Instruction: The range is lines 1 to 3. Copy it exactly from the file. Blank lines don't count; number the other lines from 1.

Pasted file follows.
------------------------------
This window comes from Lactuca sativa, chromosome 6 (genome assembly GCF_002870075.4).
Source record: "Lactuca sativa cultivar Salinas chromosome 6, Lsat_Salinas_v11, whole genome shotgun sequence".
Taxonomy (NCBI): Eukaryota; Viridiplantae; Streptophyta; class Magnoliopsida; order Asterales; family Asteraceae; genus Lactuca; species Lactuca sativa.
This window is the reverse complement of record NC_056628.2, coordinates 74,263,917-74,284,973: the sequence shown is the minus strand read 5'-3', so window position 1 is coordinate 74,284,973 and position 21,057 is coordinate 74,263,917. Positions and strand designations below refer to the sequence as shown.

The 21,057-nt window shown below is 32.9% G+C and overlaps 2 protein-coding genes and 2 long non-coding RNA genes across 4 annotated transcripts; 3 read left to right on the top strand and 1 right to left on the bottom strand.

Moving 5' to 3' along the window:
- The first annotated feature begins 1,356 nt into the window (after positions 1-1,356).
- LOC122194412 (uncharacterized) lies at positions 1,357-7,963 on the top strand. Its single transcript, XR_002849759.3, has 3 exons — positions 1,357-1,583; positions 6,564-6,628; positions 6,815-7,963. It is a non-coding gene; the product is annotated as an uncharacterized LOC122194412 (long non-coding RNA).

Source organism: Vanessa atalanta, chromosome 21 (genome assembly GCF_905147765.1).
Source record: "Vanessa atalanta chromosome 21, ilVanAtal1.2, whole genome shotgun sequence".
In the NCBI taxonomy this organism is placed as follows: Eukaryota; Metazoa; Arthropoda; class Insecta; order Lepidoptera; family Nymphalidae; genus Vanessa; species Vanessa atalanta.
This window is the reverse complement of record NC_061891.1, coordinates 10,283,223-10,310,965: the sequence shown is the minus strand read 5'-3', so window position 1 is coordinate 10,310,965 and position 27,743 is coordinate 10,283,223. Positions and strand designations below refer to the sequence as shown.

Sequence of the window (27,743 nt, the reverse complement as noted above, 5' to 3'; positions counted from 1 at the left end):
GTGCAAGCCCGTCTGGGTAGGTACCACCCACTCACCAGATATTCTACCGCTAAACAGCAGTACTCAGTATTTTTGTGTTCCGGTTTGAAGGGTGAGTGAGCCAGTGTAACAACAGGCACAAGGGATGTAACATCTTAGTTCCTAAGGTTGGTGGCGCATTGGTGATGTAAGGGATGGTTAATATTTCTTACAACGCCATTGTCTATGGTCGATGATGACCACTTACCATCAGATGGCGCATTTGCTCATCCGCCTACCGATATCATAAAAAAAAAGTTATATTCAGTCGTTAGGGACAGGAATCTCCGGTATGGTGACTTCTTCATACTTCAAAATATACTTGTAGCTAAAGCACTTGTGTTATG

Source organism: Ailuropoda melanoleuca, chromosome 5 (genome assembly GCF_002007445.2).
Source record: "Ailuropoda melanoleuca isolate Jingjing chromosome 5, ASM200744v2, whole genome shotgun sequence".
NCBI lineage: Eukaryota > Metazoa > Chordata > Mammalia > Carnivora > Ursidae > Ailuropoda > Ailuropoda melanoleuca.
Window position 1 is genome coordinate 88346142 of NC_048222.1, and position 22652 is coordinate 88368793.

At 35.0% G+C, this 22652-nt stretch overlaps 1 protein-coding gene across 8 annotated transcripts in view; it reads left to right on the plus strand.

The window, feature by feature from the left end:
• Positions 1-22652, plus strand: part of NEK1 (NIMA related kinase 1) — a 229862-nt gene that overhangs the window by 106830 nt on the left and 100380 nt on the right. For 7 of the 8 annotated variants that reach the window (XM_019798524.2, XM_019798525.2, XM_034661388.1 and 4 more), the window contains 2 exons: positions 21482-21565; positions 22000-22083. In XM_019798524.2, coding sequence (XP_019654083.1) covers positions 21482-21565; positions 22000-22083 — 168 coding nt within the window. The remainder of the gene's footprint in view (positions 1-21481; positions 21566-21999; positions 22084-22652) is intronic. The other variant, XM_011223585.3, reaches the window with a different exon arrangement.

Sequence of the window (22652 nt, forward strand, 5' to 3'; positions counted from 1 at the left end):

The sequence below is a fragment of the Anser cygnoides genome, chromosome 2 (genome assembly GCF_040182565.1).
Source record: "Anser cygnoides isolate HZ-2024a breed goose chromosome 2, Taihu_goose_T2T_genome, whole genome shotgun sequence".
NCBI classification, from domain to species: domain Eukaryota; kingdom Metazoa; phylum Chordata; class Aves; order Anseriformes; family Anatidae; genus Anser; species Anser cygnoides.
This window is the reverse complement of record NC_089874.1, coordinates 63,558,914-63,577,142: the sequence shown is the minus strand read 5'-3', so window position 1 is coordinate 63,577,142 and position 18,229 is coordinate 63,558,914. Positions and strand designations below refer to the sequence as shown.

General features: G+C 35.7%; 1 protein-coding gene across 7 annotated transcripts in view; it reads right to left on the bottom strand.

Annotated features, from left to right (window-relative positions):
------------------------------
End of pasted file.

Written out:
This window comes from Lactuca sativa, chromosome 6 (genome assembly GCF_002870075.4).
Source record: "Lactuca sativa cultivar Salinas chromosome 6, Lsat_Salinas_v11, whole genome shotgun sequence".
Taxonomy (NCBI): Eukaryota; Viridiplantae; Streptophyta; class Magnoliopsida; order Asterales; family Asteraceae; genus Lactuca; species Lactuca sativa.